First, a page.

James Mason & Charles de Mills Under A LoupeTuesday, May 26, 2009
It seems it was only just a while ago, but it really was at least three years, that Rebecca ran in from the garden with a squished fly and told me to scan it because she wanted to know what it looked like real close. The fact is that my scanner outperforms just about any high quality microscope I might have used in high school. Thanks to it and my plans scans I now look at my garden differently. I still look from my living room windows at the garden or walk near the flower beds to inspect the state of our garden. But I also get close.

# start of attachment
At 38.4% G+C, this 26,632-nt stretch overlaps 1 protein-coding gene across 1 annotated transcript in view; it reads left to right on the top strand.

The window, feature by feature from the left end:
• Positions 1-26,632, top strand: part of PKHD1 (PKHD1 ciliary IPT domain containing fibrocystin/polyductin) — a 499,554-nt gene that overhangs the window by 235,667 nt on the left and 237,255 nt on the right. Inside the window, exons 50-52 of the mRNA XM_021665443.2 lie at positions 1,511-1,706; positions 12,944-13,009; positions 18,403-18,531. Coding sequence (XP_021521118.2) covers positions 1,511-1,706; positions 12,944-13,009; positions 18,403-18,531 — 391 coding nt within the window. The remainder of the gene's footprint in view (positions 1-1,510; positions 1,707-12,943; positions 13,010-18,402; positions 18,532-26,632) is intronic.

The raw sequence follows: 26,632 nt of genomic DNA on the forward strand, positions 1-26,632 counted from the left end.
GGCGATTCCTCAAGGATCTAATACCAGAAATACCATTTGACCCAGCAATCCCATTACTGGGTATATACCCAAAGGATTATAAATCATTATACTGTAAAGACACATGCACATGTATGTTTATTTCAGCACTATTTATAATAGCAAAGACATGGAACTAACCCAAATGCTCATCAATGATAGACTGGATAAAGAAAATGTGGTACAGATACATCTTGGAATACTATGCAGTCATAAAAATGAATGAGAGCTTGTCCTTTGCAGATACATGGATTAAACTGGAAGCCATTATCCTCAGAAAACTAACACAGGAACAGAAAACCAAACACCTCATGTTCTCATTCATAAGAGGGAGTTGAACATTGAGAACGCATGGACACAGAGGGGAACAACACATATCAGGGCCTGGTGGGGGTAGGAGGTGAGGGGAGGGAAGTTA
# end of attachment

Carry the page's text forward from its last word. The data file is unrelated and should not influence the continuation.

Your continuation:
I get closer and I look at the details. Unfurling ferns are beautiful. I inspect the peeling bark of some of the trees that Rosemary insisted we plant because they had that feature. Roses in bloom are beautiful to the eyes and to the nose and I believe they have no equal in the plant kingdom. But I have to point out that a rose bud that is forming (the first and second images here are of the Gallica rose, Rosa 'Charles de Mills') is just as beautiful even if it has no scent. But that is not entirely true as some of the moss roses have a pine resin scent to them before they open that is quite attractive.
The two buds shown here are quite small. The bigger one (not quite two inches long) on the left is the modern Gallica Rosa 'James Mason' and the other, again is of Charles de Mills. Do remember that if you click once and then again on each of these images they will fill your screen.